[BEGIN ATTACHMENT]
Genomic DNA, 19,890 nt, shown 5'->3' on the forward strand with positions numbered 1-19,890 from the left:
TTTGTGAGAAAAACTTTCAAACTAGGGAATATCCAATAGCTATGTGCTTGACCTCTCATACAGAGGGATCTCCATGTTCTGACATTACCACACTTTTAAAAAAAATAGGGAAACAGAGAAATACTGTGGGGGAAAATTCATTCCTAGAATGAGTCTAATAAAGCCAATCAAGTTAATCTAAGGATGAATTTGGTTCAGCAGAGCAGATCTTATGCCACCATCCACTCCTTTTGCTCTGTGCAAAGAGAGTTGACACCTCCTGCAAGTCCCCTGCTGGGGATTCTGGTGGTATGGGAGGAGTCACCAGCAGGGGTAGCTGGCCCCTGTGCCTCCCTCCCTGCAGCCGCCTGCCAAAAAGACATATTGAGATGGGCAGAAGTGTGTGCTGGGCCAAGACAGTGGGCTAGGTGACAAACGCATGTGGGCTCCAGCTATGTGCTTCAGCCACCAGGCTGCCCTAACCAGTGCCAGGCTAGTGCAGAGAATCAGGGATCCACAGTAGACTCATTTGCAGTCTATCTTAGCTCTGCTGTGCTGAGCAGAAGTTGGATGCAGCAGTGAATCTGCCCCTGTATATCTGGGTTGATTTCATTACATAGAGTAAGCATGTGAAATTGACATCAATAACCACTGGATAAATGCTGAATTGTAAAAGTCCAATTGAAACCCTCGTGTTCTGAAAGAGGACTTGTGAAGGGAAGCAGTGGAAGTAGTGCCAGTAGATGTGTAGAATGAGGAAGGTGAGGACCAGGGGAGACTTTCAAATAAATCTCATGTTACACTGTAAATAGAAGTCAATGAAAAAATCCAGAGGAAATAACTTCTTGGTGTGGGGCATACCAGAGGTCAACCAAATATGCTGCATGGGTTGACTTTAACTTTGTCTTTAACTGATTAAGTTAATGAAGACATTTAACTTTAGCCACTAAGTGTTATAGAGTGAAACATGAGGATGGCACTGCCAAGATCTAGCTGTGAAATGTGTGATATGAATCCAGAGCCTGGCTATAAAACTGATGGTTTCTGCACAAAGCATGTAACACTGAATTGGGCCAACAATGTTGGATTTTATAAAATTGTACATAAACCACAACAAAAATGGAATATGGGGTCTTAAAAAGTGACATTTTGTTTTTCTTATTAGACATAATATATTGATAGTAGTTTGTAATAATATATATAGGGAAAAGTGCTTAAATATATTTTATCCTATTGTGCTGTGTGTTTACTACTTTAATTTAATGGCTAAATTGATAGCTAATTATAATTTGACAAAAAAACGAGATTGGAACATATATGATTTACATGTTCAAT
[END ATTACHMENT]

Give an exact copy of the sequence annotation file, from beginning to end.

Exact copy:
Genomic DNA, 19,890 nt, shown 5'->3' on the forward strand with positions numbered 1-19,890 from the left:
TTTGTGAGAAAAACTTTCAAACTAGGGAATATCCAATAGCTATGTGCTTGACCTCTCATACAGAGGGATCTCCATGTTCTGACATTACCACACTTTTAAAAAAAATAGGGAAACAGAGAAATACTGTGGGGGAAAATTCATTCCTAGAATGAGTCTAATAAAGCCAATCAAGTTAATCTAAGGATGAATTTGGTTCAGCAGAGCAGATCTTATGCCACCATCCACTCCTTTTGCTCTGTGCAAAGAGAGTTGACACCTCCTGCAAGTCCCCTGCTGGGGATTCTGGTGGTATGGGAGGAGTCACCAGCAGGGGTAGCTGGCCCCTGTGCCTCCCTCCCTGCAGCCGCCTGCCAAAAAGACATATTGAGATGGGCAGAAGTGTGTGCTGGGCCAAGACAGTGGGCTAGGTGACAAACGCATGTGGGCTCCAGCTATGTGCTTCAGCCACCAGGCTGCCCTAACCAGTGCCAGGCTAGTGCAGAGAATCAGGGATCCACAGTAGACTCATTTGCAGTCTATCTTAGCTCTGCTGTGCTGAGCAGAAGTTGGATGCAGCAGTGAATCTGCCCCTGTATATCTGGGTTGATTTCATTACATAGAGTAAGCATGTGAAATTGACATCAATAACCACTGGATAAATGCTGAATTGTAAAAGTCCAATTGAAACCCTCGTGTTCTGAAAGAGGACTTGTGAAGGGAAGCAGTGGAAGTAGTGCCAGTAGATGTGTAGAATGAGGAAGGTGAGGACCAGGGGAGACTTTCAAATAAATCTCATGTTACACTGTAAATAGAAGTCAATGAAAAAATCCAGAGGAAATAACTTCTTGGTGTGGGGCATACCAGAGGTCAACCAAATATGCTGCATGGGTTGACTTTAACTTTGTCTTTAACTGATTAAGTTAATGAAGACATTTAACTTTAGCCACTAAGTGTTATAGAGTGAAACATGAGGATGGCACTGCCAAGATCTAGCTGTGAAATGTGTGATATGAATCCAGAGCCTGGCTATAAAACTGATGGTTTCTGCACAAAGCATGTAACACTGAATTGGGCCAACAATGTTGGATTTTATAAAATTGTACATAAACCACAACAAAAATGGAATATGGGGTCTTAAAAAGTGACATTTTGTTTTTCTTATTAGACATAATATATTGATAGTAGTTTGTAATAATATATATAGGGAAAAGTGCTTAAATATATTTTATCCTATTGTGCTGTGTGTTTACTACTTTAATTTAATGGCTAAATTGATAGCTAATTATAATTTGACAAAAAAACGAGATTGGAACATATATGATTTACATGTTCAAT